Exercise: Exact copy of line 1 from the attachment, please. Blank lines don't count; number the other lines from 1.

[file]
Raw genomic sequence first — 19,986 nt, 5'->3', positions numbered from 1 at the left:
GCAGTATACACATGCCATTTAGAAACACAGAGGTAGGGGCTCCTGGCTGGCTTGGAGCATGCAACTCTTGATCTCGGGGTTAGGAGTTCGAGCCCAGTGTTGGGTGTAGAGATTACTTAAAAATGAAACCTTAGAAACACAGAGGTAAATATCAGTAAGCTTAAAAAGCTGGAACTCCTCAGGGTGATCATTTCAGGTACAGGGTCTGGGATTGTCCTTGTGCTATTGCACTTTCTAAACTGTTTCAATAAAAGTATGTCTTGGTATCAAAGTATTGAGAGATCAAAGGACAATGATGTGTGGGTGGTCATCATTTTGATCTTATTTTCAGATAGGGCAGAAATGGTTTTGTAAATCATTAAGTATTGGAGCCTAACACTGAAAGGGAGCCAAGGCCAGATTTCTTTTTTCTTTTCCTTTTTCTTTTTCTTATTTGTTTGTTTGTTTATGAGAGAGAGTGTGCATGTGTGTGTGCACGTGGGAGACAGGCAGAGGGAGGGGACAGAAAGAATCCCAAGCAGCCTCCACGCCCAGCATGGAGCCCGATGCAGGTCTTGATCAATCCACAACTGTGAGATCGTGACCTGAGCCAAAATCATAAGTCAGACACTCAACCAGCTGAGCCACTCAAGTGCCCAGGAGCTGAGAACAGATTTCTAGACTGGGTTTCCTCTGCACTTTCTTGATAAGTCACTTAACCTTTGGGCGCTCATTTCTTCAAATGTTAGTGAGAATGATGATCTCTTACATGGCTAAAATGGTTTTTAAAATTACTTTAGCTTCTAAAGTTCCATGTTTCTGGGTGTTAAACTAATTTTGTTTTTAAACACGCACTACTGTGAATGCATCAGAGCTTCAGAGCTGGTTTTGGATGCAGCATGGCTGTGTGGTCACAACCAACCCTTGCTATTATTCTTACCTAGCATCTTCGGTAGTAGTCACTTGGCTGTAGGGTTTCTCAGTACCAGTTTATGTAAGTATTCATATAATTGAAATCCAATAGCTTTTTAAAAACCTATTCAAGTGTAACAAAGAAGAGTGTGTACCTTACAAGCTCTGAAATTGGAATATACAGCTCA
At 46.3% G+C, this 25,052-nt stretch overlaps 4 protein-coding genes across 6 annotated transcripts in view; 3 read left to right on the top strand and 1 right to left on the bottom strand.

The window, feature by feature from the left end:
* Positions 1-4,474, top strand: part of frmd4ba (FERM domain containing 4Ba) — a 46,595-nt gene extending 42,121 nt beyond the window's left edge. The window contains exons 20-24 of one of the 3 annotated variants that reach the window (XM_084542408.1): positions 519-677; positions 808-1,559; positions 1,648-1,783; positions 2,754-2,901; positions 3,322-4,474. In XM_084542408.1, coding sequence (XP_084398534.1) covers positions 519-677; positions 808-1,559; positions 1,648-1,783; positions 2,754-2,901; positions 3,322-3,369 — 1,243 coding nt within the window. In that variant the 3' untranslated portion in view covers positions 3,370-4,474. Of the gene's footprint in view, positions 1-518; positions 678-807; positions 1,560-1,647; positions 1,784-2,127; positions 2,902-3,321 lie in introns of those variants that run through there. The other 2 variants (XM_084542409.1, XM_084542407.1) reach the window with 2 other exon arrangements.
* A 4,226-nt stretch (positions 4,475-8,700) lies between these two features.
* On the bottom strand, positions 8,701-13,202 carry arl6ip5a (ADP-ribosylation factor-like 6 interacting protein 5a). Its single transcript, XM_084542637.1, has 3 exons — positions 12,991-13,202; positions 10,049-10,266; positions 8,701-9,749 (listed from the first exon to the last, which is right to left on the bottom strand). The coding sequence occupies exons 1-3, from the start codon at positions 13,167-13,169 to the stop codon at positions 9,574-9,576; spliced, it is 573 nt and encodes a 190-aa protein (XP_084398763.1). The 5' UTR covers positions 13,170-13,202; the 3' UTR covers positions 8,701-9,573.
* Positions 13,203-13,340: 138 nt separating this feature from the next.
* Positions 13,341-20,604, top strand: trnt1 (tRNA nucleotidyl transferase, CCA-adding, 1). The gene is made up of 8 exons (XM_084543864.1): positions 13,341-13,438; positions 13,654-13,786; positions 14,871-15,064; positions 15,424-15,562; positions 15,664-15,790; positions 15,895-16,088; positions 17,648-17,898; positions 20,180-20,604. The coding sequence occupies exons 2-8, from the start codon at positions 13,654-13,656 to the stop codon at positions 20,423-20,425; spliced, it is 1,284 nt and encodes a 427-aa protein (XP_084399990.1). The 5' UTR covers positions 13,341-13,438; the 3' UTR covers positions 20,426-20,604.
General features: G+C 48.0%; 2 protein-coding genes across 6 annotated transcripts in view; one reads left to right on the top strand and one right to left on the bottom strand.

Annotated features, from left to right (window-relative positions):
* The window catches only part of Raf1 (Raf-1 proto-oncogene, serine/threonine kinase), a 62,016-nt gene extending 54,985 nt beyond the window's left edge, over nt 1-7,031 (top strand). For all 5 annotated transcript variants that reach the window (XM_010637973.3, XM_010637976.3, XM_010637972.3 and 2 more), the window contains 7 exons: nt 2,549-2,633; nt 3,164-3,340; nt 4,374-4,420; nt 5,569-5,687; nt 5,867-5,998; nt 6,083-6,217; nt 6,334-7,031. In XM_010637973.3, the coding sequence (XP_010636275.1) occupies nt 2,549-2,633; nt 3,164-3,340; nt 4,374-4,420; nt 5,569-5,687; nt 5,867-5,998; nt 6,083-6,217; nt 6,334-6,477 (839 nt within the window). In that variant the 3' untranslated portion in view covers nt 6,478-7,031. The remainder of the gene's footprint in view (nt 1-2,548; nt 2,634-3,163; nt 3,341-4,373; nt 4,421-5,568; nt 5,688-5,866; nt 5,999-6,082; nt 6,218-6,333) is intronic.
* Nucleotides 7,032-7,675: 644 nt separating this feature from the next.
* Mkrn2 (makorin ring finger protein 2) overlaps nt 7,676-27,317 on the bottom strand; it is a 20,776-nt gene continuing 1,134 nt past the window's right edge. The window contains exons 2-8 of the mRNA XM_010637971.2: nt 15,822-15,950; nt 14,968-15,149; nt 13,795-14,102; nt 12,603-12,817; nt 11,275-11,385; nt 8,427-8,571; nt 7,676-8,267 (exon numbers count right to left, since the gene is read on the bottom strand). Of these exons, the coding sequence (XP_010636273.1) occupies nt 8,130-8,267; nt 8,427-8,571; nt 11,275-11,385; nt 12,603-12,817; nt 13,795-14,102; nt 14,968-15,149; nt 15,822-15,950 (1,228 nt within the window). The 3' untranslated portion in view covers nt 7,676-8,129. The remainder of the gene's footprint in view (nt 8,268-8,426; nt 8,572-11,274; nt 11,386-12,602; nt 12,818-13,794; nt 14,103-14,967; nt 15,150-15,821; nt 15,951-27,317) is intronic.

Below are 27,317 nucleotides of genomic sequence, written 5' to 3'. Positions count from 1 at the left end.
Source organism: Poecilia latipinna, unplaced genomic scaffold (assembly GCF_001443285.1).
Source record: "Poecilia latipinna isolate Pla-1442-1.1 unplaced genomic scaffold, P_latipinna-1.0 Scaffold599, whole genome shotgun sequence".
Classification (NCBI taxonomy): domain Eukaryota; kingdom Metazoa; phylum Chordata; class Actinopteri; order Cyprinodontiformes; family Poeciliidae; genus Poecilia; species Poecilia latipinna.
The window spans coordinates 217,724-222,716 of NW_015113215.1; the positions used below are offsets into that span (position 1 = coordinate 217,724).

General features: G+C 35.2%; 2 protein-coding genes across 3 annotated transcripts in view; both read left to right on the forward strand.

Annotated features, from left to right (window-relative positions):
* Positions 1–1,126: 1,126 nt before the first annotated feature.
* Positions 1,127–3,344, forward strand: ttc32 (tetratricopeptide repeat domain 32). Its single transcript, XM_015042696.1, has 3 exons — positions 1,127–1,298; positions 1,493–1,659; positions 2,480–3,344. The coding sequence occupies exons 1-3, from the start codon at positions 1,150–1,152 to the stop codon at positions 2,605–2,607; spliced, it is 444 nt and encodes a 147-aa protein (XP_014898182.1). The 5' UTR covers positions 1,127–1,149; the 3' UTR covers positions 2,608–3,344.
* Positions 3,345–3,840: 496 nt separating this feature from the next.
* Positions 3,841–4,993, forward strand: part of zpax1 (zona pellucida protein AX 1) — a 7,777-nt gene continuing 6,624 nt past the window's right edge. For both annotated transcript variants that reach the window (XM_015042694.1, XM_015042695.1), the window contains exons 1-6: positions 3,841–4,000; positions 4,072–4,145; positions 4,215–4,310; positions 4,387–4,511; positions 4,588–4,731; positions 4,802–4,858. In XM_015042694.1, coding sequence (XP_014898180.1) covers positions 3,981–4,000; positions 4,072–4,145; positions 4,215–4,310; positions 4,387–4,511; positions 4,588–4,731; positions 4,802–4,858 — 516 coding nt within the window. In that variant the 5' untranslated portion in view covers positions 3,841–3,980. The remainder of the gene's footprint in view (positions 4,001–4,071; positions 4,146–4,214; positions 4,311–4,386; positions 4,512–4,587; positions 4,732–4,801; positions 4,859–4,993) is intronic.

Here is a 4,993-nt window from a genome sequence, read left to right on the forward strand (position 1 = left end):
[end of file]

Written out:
Raw genomic sequence first — 19,986 nt, 5'->3', positions numbered from 1 at the left: